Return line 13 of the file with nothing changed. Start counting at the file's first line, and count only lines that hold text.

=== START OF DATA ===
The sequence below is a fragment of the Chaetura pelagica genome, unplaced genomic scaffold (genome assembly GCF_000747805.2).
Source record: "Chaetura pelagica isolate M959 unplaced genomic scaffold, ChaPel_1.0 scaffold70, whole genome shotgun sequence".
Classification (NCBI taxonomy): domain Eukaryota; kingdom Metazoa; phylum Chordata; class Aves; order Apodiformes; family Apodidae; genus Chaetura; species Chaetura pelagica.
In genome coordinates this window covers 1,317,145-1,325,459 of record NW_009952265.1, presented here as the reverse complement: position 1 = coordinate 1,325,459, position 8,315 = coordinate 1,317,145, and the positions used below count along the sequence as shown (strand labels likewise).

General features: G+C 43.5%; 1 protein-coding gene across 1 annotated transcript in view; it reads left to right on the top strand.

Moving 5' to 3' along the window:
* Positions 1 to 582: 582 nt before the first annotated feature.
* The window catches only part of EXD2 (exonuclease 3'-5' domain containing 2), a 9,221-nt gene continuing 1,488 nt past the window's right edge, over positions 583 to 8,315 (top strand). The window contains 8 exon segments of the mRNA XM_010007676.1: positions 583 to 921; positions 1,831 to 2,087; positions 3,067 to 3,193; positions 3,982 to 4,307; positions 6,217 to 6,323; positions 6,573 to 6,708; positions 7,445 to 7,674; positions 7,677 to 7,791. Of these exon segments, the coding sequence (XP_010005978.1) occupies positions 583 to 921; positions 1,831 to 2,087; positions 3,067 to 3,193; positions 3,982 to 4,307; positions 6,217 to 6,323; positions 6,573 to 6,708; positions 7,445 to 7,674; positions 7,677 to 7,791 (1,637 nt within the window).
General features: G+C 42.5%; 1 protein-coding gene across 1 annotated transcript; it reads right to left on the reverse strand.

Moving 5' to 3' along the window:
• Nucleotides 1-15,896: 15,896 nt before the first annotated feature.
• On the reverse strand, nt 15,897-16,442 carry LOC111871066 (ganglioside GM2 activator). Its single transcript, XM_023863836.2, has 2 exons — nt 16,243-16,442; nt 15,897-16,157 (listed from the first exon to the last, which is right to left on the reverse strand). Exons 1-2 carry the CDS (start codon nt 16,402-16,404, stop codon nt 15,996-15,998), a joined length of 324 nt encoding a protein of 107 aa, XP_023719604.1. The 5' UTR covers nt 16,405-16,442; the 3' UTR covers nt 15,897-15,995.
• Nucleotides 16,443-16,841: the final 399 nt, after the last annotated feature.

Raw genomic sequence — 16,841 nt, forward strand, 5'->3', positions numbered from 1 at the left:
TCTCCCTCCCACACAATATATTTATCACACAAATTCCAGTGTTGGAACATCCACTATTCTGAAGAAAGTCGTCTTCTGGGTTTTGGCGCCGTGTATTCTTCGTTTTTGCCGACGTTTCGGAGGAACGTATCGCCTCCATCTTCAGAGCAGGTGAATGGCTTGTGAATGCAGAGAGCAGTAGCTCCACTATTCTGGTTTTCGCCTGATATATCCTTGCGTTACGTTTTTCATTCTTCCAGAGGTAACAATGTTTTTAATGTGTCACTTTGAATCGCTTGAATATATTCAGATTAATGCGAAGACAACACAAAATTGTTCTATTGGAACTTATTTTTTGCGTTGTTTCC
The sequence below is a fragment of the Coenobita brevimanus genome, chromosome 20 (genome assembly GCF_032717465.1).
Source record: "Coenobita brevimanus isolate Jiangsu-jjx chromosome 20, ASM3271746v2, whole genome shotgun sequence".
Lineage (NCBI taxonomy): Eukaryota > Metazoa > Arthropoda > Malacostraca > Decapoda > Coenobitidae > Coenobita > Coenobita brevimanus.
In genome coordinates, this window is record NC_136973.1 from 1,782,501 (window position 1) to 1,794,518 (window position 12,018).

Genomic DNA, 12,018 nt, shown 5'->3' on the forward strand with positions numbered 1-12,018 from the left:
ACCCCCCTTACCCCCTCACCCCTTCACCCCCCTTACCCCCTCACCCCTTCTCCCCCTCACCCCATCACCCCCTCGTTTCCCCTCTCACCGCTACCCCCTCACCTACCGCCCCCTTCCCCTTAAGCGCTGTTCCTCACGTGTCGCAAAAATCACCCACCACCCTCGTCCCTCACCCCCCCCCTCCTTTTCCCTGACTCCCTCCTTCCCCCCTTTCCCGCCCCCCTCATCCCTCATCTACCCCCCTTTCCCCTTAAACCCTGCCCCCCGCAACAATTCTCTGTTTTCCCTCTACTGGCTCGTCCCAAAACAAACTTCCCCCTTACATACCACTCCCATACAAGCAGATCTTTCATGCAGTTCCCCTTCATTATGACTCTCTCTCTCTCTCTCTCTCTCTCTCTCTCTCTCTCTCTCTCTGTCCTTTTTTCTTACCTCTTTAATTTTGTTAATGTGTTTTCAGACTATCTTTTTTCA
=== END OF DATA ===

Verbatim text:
• Nucleotides 16,443-16,841: the final 399 nt, after the last annotated feature.